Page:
afraid to face a battle. If she had a good cause in hand, she was
prepared to see it through to a successful end.

For Murphy, the Persons' Case was only one triumph in a lifetime
of achievement. She combined family life with a writing career and
a wide variety of reform activities in the interests of women and
children. Murphy was a member of the Canadian Women's Press
Club (president, 1913-1920), the National Council of Women, the
Federated Women's Institutes, and 20 other organizations.

On one occasion, while accompanying her husband on a trip
around the countryside, Murphy met a woman who had been left
homeless and penniless when her husband sold their farm and left without her and their children. Much to
Murphy's horror, there was no legal recourse for the woman who had spent 18 years working on the
family farm.

Murphy set out to change this situation, and spent several years studying on her own. She worked to
convince MLAs to support her cause. In 1917, the Dower Act was finally passed in the Alberta
legislature, establishing a wife's right to one-third of her husband's estate. Unfortunately, it took many
years before authorities enforced its provisions.

The fight for the Dower Act, plus Murphy's work in the courts through the Local Council of Women, led
her to request a female magistrate for the women's court. The Attorney General accepted the idea and
much to her surprise, appointed Murphy herself in 1916. After her first day in court, Murphy wrote, "It
was as pleasant an experience as running a rapids without a guide."

javascript:Dynapop(1,'images/site/murphy_funeral_det.jpg','Emily Murphy\'s funeral procession,
1933',2)Justice Murphy was not in court a full day before her presence there was challenged and the cause
for her next battle became evident. A lawyer, Eardley Jackson, challenged her appointment as a judge
because, he argued, women were not "persons" under the British North America Act of 1867. Although
this objection was overruled that and many days after, it was not until 1917, when the Alberta Supreme
Court settled the issue for Alberta by ruling that women were persons—thus answering a gender-based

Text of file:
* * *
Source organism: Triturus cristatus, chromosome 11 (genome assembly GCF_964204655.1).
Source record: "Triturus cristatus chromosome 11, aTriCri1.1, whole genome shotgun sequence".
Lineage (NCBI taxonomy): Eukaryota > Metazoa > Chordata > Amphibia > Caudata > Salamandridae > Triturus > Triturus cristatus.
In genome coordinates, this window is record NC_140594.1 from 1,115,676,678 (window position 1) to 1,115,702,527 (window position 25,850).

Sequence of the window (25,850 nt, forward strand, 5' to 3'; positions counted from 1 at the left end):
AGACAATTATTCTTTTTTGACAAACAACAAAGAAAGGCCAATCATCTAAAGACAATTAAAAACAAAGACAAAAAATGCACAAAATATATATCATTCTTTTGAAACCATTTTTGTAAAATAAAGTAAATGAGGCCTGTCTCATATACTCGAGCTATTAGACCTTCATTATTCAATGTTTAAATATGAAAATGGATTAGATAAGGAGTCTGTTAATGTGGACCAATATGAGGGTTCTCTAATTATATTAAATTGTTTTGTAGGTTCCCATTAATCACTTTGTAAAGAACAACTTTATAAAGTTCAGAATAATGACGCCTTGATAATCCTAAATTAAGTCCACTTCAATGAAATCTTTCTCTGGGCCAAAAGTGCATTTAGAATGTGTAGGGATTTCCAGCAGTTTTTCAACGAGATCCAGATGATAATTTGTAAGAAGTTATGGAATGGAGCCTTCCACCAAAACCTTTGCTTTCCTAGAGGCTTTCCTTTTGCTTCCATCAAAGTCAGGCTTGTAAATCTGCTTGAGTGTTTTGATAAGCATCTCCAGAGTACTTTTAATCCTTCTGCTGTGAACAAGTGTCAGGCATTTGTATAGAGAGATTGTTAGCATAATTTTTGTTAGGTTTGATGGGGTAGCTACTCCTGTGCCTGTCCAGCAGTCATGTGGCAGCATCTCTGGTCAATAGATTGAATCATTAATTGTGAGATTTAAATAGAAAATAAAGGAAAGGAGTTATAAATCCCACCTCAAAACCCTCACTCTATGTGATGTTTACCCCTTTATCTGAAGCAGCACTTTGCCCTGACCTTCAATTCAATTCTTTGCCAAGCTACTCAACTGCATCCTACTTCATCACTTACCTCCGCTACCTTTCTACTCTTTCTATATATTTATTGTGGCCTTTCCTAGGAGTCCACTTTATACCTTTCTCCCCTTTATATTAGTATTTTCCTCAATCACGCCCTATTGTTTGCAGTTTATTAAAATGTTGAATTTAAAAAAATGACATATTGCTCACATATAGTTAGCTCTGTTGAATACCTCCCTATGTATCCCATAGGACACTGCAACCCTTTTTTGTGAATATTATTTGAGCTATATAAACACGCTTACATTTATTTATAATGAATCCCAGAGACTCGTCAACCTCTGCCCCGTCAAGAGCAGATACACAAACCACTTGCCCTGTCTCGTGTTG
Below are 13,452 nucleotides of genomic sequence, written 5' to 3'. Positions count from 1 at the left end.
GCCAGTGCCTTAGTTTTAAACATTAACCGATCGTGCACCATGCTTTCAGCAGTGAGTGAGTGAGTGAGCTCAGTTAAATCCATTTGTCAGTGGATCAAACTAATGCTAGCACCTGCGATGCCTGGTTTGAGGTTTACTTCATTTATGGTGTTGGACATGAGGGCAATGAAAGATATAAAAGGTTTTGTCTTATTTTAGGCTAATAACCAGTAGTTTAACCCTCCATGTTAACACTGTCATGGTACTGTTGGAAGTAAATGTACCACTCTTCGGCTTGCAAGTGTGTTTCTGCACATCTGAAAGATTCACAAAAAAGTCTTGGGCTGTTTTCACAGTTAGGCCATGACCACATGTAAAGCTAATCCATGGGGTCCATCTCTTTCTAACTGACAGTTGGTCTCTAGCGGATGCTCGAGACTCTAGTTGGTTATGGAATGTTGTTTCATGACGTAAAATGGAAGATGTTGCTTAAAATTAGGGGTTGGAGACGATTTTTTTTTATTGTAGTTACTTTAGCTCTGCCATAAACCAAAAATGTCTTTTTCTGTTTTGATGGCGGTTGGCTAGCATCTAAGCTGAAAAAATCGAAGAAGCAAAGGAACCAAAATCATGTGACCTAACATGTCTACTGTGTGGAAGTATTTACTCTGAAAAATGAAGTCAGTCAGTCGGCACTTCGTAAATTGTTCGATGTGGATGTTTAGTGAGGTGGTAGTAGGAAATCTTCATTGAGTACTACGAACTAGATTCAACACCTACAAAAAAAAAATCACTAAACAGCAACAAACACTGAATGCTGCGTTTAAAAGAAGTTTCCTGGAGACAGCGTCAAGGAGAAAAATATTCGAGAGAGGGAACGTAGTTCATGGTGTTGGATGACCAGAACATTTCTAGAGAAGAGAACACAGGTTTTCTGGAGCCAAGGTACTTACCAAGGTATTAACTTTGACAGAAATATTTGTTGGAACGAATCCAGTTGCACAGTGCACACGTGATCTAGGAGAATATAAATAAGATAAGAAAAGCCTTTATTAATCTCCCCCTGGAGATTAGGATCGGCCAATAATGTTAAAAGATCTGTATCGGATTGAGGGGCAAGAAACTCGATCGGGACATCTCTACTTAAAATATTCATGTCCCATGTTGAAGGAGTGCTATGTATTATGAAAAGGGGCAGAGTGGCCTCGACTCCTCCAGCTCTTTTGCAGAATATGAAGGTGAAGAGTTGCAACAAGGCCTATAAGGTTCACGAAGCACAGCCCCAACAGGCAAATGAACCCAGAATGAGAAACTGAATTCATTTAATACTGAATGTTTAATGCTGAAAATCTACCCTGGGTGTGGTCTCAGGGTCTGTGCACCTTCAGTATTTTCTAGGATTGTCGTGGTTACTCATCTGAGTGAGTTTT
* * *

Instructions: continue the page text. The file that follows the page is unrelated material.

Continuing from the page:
challenge to a ruling by Justice Alice Jamieson of Calgary. This, however, was not the case in other
provinces or in federal matters.

Eventually, Murphy decided to test the situation, and allowed her name to go to the Prime Minister, Sir
Robert Borden, as a candidate for the Senate. He rejected her on the grounds that, under the British North
America Act women indeed were not "persons." This interpretation was based on a British Common Law
ruling of 1876, which stated that "women were eligible for pains and penalties, but not rights and
privileges."
The campaign to appoint a woman to the Senate, particularly Murphy, was gaining momentum across the
country. Nearly 500,000 Canadians signed a petition asking that she be appointed to the Senate.

Prime Minister Borden and Mackenzie King both indicated that they were willing to appoint a woman to
the Senate but because of the 1876 ruling, were not able to do so. Despite her achievements and national
renown, as far as the federal government was concerned, there seemed to be no hope for women unless
the British North America Act could be changed.

Murphy decided she would simply have to work to change it. With the help of one of her brothers (who
was a lawyer) Murphy devised a plan to work through the Supreme Court to ask for constitutional
clarification regarding women becoming Senators. Such a question had to be submitted by a group of at
least five citizens, but that posed no problem for Murphy.

Her group—Henrietta Muir Edwards, Nellie McClung, Louise McKinney, Irene Parlby, and herself—met
for tea at Murphy's house on August 27, 1927, and signed her petition to the Supreme Court of Canada.
Disregarding the two questions which Murphy and her colleagues submitted, the Department of Justice